Research Reports - Roadway aggression among drivers and passengers with or without a history of traumatic brain injury

Violence Vict. 2017 Aug 15. doi: 10.1891/0886-6708.VV-D-16-00027. [Epub ahead of

Ilie G(1), Wickens C(2), Mann R(2), Ialomiteanu A(1), Adlaf E(1), Hamilton H(1),
Asbridge M(3), Rehm J(1), Cusimano M(4).

OBJECTIVE: This study examined the association between roadway aggression and
traumatic brain injury (TBI) among drivers and passengers who reside in the
province of Ontario, Canada.
METHODS: Data were based on a 3-year cumulated cross-sectional sample of 6,048
adults aged 18 years and older who were surveyed by telephone. The outcome in
this study was road rage in the form of verbal/gestural or physical aggression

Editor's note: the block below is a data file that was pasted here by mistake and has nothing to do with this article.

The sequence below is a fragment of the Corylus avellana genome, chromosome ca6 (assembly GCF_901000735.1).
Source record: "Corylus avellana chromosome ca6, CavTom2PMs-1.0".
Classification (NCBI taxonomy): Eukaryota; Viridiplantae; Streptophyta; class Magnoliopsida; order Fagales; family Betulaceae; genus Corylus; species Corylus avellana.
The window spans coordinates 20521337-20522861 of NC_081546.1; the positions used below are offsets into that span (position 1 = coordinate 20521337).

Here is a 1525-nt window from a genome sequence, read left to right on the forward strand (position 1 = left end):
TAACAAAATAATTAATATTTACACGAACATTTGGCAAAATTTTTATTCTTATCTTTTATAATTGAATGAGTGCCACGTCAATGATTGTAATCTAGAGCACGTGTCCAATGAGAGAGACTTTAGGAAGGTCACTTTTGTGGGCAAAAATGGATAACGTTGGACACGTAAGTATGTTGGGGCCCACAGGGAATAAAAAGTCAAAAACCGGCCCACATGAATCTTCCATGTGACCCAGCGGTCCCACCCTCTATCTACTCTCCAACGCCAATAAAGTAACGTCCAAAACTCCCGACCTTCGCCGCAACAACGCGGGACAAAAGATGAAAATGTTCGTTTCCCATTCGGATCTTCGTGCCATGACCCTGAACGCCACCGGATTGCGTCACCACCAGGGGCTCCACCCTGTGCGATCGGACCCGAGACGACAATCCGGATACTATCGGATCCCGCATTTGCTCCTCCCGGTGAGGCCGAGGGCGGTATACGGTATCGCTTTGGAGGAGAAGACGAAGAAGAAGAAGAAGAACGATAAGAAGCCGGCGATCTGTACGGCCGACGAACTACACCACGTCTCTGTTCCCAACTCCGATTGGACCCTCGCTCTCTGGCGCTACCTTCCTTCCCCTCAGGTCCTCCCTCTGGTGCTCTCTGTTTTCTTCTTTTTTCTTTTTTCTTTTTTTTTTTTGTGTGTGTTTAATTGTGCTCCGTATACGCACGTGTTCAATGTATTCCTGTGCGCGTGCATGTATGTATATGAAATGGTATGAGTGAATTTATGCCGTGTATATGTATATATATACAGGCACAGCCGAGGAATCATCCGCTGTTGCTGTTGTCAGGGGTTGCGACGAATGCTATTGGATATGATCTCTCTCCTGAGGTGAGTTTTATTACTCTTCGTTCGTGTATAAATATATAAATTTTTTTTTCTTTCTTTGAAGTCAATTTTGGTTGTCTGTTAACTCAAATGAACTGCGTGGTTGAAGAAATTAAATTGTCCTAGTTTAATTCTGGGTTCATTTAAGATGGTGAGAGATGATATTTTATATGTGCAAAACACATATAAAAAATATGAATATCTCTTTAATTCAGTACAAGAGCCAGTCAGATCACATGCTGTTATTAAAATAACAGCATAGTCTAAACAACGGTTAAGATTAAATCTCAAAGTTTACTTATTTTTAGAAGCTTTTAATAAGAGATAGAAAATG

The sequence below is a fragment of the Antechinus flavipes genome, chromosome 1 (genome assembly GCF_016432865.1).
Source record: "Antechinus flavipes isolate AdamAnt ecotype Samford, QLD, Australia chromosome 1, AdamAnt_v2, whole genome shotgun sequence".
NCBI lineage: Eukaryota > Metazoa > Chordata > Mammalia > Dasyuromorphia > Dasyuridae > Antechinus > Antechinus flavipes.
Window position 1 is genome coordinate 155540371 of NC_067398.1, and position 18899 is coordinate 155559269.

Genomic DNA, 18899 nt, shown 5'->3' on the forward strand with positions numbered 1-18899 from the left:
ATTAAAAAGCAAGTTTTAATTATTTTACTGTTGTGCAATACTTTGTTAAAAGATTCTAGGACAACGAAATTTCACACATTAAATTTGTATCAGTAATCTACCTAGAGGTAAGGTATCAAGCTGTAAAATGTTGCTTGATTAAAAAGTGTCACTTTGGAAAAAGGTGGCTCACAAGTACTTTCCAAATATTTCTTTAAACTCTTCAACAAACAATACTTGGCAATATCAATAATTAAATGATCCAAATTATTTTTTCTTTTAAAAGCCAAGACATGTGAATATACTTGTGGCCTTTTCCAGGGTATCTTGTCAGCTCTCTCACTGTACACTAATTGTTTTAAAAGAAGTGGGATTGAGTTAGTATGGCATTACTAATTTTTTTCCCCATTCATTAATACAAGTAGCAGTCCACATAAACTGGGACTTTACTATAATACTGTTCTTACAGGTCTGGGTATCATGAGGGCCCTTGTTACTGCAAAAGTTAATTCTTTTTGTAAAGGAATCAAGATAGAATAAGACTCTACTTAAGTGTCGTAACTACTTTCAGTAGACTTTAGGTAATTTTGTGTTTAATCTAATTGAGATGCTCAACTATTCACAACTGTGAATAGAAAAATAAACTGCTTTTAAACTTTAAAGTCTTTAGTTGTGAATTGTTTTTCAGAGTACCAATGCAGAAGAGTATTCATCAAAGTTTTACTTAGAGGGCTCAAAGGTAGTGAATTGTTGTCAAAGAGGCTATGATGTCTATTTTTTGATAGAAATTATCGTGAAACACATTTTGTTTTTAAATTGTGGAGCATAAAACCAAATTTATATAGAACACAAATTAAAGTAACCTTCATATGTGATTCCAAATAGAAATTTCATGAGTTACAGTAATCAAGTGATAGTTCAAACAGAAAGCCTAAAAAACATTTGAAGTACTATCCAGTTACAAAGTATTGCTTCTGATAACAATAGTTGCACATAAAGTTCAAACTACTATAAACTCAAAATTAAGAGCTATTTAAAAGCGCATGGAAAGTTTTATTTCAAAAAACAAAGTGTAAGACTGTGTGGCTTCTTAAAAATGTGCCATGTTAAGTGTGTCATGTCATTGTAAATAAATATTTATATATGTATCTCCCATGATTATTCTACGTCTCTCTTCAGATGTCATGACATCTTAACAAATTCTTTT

toward other road users and/or their vehicle.
RESULTS: Driving status, history of TBI, age, gender, education, and the
interaction between history of TBI and education significantly predicted roadway
aggression. Odds ratios (ORs) for roadway aggression were significantly higher
among drivers (OR = 2.65) compared to passengers, between 2 and 4.5 times higher
among individuals aged 18-64 years old compared to those older than 65 years,
higher among adults with TBI (OR = 2.05) than without, and men (OR = 1.54) than
women. Among respondents with lowest, but not highest, levels of education,
roadway aggression was predicted by a history of TBI.
CONCLUSION: This is the first population-based study to compare rates of roadway
aggression between drivers and passengers with and without TBI. Research to
understand these differences will be important for roadway aggression prevention
efforts and policy. 

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